Caresse Crosby rejected the culturally prescribed roles for women of her era and background in search of an independent, creative, and socially responsible life. Poet, memoirist, advocate of women’s rights and the peace movement, Crosby published and promoted modern writers and artists such as Hart Crane, Dorothy Parker, Salvador Dalí, and Romare Bearden. She also earned a place in the world of fashion by patenting one of the earliest versions of the brassiere.
Behind her public success was a chaotic life: three marriages, two divorces, the suicide of her husband Harry Crosby, strained relationships with her children, and legal confrontations over efforts to establish a center for world peace. As the first biographer to consider both the literary and social contexts of Crosby’s life, Linda Hamalian details Crosby’s professional accomplishments and her personal struggles. The Cramoisy Queen: A Life of Caresse Crosby also measures the impact of small presses on modernist literature and draws connections between key writers and artists of the era.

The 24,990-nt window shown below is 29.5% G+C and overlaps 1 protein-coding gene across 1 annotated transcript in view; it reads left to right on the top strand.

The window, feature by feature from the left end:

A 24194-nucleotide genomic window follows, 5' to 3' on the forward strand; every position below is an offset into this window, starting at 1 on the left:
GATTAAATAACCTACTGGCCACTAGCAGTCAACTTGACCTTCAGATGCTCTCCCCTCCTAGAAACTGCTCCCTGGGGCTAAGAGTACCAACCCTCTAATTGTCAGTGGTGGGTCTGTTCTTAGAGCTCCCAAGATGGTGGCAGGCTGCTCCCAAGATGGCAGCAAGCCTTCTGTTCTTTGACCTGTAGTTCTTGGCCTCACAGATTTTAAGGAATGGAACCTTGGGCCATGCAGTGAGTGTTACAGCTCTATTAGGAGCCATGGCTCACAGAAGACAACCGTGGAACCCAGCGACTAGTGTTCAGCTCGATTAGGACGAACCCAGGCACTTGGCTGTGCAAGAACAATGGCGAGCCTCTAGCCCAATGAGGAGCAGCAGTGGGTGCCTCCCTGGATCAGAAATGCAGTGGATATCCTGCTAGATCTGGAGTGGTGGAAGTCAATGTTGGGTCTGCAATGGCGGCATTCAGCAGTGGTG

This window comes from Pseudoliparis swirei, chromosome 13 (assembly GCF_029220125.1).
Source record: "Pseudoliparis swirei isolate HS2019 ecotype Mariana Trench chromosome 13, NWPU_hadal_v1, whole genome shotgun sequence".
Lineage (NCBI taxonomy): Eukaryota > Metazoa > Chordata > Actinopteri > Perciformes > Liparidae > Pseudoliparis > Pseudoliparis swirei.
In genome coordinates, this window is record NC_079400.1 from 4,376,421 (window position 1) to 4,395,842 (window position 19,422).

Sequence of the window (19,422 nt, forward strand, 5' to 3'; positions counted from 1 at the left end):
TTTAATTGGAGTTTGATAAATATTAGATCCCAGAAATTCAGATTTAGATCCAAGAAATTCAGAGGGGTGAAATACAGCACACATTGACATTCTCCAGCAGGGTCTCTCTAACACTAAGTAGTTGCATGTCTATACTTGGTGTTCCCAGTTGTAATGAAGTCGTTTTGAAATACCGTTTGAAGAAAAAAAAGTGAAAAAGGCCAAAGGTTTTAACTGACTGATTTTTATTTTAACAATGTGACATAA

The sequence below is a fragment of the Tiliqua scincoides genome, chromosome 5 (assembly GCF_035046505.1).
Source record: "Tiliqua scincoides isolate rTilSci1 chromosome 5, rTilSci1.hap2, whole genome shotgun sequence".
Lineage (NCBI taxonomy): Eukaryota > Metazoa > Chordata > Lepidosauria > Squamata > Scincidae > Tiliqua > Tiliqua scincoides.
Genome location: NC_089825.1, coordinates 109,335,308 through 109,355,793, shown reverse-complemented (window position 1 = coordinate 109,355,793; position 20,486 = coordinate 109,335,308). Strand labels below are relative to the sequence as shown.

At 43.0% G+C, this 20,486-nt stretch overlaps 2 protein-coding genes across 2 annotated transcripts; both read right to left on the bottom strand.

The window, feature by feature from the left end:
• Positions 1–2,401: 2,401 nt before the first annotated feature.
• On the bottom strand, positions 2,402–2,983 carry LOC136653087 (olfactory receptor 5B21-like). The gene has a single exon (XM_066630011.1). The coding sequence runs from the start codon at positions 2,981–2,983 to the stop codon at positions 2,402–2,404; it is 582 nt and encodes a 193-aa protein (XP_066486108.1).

In addition to securing a place for Crosby in modern literary and cultural history, The Cramoisy Queen: A Life of Caresse Crosby contributes to the field of textual studies, specifically the complexities of integrating autobiography and correspondence into biography. Enhanced by thirty-two illustrations, the volume appeals to a wide range of readers, including literary critics, cultural historians, biographers, and gender studies specialists.